7. An appliance as claimed in claim 6, having a handle, wherein the body is guided for longitudinal movement by the handle with the lever portion projecting through a slot in the handle.
8. An appliance as claimed in claim 7, including a subsidiary switching arrangement, the actuator body having a portion connecting with the subsidiary switching arrangement.
9. A hand held electrical appliance comprising a body and a handle defined by a single housing in which body an electric motor, an heater, and a fan are disposed, and with an insulated electrical supply cable extending into the handle for carrying electrical power from an external source; an enclosure within the handle having an electrically insulating and waterproof wall comprising a flexible wall portion, into which enclosure said supply cable passes through a first electrically insulating and waterproof seal member; two switches within the enclosure electrically connected on one side to two power lines from the supply cable, and electrically connected on their other side to two output conductors passing out of the enclosure through a second electrically insulating and waterproof seal member for powering the appliance, said housing wall and first and second seal members combining to seal said enclosure against the ingress of water; a subsidiary switching arrangement connected to said output conductors for controlling operation of the motor, heater and fan; a manual pressure actuated lever also within the enclosure for closing the switches simultaneously to connect the power lines to the output conductors; spring means continuously biasing the lever to maintain the switches open in the absence of pressure being applied to the lever; and a button actuator mounted in the housing external of the enclosure but adjacent said flexible wall portion, said actuator having a flange for actuating said lever and a slider for actuating the subsidiary switching arrangement, the flange being adapted for movement against said wall portion in response to manual pressure on the actuator in a first direction to actuate said lever against the force of said spring means to close said switches and activate the appliance so long as sufficient manual pressure is maintained, said button actuator being at all times electrically isolated from said lever and said switches by said insulating wall portion of said enclosure, and the actuator being movable in a second perpendicular direction to operate the switching arrangement and control the operation of the motor, heater and fan when connected by said two switches to said power source by the supply cable.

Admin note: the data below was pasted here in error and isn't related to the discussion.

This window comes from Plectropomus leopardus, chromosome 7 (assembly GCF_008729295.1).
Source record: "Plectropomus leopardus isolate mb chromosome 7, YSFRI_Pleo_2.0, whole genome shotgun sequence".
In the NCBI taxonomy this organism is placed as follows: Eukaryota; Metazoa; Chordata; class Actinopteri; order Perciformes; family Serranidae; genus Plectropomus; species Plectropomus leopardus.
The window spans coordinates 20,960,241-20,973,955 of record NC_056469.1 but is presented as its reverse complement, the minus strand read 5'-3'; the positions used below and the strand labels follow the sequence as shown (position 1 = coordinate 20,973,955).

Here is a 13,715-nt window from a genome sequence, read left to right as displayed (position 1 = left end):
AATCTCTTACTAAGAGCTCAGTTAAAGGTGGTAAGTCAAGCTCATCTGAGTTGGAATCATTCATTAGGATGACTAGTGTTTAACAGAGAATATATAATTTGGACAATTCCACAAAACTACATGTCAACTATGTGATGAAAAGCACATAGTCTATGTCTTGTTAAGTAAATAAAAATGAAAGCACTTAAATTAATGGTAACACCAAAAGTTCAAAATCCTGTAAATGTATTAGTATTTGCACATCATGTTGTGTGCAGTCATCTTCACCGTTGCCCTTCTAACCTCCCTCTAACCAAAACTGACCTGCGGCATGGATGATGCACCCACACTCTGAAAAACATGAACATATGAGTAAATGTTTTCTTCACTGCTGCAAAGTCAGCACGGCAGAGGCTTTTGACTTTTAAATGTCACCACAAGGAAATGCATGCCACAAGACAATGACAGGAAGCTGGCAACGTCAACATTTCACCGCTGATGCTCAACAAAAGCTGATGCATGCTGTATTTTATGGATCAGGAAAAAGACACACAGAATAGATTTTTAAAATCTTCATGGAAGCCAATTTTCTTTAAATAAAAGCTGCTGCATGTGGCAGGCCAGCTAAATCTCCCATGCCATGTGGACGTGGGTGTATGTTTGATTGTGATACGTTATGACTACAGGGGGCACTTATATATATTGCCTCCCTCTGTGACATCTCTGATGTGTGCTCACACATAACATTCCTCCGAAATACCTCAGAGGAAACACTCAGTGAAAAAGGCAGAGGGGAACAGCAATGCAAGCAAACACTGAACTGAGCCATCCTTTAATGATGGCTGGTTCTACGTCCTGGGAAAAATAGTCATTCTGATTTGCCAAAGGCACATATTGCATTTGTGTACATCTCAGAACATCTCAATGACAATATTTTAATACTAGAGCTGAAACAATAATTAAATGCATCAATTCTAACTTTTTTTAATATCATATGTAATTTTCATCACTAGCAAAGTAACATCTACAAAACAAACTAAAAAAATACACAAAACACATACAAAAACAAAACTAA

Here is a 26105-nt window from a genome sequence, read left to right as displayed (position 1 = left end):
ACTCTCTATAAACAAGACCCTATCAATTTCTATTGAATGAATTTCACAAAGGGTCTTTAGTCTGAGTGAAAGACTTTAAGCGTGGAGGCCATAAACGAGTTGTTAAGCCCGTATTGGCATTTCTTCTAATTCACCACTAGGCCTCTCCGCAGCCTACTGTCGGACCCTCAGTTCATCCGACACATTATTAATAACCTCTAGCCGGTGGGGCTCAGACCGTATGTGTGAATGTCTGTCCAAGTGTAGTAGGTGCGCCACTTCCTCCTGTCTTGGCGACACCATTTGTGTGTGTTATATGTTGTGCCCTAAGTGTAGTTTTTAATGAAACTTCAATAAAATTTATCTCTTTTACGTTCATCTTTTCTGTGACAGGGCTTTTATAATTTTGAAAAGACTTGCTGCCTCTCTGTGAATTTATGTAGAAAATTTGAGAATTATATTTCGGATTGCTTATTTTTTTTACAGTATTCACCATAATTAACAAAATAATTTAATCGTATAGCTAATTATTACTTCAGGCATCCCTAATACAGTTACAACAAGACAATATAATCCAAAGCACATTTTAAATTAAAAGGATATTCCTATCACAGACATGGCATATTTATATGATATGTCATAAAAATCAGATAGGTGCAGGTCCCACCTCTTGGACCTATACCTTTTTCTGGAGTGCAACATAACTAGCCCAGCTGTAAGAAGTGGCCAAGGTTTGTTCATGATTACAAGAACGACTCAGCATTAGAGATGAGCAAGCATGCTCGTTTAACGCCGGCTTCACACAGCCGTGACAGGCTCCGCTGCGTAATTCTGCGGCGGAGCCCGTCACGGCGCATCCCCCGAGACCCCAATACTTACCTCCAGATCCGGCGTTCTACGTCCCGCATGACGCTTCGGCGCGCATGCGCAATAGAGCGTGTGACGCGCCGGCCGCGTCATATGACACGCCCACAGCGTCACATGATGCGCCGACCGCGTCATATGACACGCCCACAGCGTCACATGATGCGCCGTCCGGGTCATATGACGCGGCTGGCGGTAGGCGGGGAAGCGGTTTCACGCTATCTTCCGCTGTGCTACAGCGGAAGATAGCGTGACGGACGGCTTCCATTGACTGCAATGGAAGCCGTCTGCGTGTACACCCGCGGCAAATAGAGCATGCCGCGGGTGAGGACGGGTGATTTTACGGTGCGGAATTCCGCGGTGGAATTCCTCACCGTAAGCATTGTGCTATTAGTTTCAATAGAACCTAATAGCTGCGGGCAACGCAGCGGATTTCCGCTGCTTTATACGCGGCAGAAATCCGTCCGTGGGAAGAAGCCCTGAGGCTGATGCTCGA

10. An appliance as claimed in claim 9, wherein the actuator is movable in said second direction between a base position and at least two control positions, and wherein said flange is out of register with said manual pressure actuated lever in said base position, and further comprising webs beneath the actuator preventing movement thereof in said first direction when the button actuator is in said base position.
The present invention relates to hand-held electric appliances, for example electric hair dryers.
The basic elements of a hand-held electric hair dryer consist of a housing, insulated power supply conductors, heating element, motor and fan, overload protection, thermal cutoffs, switches and controls, and the necessary internal wiring and thermal and electrical insulation.